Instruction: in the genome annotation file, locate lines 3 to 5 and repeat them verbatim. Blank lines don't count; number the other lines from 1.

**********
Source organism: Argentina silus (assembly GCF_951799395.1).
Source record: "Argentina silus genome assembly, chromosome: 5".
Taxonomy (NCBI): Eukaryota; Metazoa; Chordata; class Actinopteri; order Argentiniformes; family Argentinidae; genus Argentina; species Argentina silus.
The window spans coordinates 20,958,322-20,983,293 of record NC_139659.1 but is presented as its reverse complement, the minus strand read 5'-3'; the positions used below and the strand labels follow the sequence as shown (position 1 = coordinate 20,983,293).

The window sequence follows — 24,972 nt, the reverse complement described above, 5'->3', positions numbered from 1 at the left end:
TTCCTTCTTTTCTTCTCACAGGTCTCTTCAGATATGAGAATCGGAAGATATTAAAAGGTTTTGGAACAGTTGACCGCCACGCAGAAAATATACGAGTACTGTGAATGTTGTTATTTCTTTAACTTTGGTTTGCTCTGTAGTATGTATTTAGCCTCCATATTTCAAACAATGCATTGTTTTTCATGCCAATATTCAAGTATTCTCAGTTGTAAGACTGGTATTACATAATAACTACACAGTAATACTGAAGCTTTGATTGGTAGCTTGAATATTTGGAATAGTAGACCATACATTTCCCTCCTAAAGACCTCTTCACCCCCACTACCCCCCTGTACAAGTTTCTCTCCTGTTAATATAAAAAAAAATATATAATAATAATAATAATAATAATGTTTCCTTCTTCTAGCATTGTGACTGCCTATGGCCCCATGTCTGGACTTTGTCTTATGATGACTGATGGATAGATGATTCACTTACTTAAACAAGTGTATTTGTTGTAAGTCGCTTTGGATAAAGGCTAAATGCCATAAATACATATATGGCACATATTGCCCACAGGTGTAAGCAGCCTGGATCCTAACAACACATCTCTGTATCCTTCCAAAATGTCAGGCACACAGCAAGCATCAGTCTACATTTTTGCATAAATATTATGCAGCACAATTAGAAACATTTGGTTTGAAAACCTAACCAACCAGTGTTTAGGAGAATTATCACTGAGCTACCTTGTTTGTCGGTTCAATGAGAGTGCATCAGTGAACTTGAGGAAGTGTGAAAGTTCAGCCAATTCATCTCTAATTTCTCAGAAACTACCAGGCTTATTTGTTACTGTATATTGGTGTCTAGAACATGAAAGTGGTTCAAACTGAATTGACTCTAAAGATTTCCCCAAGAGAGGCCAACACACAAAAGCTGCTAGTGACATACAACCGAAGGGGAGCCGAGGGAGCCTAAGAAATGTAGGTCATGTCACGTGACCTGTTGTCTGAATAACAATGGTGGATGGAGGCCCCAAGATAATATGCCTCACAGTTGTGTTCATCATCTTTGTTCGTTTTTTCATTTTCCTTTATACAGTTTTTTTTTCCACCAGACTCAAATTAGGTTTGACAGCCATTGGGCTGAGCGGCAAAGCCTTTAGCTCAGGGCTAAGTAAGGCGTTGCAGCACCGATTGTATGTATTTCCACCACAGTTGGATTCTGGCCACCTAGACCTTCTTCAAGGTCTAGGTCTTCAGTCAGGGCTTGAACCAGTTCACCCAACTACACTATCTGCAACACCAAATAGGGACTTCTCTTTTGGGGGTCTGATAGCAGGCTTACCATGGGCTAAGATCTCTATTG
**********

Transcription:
Taxonomy (NCBI): Eukaryota; Metazoa; Chordata; class Actinopteri; order Argentiniformes; family Argentinidae; genus Argentina; species Argentina silus.
The window spans coordinates 20,958,322-20,983,293 of record NC_139659.1 but is presented as its reverse complement, the minus strand read 5'-3'; the positions used below and the strand labels follow the sequence as shown (position 1 = coordinate 20,983,293).

The window sequence follows — 24,972 nt, the reverse complement described above, 5'->3', positions numbered from 1 at the left end: